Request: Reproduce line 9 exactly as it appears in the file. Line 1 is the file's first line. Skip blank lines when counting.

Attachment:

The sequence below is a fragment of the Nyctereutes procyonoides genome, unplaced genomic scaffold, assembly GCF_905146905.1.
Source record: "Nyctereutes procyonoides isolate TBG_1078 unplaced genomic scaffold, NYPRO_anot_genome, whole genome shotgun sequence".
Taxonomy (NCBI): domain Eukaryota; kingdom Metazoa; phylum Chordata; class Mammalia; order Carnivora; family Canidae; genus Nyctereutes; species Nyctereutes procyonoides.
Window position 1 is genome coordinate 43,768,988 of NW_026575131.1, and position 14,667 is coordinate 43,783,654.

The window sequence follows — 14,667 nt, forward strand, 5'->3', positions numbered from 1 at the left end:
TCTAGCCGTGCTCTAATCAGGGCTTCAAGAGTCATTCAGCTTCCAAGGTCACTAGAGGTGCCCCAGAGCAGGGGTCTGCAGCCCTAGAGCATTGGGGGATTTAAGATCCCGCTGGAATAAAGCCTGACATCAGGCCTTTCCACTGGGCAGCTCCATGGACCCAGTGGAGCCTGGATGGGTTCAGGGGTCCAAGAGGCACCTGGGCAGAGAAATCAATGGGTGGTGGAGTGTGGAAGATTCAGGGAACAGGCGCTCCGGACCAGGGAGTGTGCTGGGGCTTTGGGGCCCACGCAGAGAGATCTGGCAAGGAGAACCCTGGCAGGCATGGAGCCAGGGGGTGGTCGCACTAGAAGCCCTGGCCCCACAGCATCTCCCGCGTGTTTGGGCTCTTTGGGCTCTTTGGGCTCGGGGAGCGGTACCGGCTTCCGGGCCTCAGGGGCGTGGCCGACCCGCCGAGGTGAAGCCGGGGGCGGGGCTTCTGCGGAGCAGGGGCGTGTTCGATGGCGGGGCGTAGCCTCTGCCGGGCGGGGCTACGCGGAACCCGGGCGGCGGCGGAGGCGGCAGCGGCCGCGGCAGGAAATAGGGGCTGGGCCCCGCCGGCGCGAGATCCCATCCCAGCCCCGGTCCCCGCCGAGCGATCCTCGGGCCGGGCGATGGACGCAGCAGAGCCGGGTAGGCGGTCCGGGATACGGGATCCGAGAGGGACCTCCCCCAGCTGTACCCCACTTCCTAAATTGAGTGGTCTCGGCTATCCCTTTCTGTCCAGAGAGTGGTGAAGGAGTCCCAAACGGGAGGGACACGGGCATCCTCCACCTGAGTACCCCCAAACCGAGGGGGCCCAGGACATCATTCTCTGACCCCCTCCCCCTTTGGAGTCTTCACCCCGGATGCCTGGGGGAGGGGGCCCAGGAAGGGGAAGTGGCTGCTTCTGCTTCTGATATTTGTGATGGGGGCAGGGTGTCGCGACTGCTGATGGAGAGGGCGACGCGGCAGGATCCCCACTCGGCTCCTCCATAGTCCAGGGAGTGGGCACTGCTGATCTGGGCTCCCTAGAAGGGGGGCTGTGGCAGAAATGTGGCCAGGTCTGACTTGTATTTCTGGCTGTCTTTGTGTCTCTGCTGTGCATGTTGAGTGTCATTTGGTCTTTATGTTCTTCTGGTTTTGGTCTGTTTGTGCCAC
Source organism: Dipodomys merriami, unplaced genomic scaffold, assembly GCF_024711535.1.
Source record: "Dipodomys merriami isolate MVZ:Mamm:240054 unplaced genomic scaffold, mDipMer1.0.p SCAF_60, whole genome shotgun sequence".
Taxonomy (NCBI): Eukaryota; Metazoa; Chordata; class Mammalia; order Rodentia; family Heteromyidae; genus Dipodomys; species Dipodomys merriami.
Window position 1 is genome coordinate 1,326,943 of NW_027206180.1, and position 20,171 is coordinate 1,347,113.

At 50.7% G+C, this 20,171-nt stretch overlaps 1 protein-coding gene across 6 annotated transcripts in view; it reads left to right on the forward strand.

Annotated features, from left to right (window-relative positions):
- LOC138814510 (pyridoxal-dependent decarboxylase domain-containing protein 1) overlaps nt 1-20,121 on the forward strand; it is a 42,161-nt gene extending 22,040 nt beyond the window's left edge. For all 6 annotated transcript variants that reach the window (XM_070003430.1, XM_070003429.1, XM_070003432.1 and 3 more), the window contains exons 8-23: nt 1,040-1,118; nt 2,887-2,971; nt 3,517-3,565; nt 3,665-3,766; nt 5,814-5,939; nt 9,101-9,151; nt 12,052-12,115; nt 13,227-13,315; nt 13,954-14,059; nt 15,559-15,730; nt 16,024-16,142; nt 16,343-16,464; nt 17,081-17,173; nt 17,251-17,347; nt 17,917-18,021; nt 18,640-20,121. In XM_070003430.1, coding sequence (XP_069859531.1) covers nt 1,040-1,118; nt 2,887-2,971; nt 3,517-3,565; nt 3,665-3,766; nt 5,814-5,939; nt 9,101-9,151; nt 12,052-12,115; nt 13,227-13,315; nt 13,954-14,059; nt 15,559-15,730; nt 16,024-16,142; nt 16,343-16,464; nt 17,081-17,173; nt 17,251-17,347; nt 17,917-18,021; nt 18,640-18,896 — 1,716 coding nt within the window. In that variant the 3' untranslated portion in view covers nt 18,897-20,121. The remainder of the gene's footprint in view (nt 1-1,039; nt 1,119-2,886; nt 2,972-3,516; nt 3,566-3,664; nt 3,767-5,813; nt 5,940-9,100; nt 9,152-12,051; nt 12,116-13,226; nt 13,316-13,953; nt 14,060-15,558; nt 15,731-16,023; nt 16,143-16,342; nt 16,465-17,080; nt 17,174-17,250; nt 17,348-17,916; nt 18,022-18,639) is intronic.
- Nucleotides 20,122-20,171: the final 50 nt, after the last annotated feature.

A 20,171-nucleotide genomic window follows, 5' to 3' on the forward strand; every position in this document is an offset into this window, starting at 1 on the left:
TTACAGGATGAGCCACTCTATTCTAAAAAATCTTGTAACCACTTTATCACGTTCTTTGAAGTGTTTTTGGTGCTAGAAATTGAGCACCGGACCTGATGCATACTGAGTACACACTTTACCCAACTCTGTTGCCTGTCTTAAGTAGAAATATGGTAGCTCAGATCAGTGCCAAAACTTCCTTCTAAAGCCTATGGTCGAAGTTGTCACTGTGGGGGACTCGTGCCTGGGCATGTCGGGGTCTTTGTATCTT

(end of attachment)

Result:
Taxonomy (NCBI): Eukaryota; Metazoa; Chordata; class Mammalia; order Rodentia; family Heteromyidae; genus Dipodomys; species Dipodomys merriami.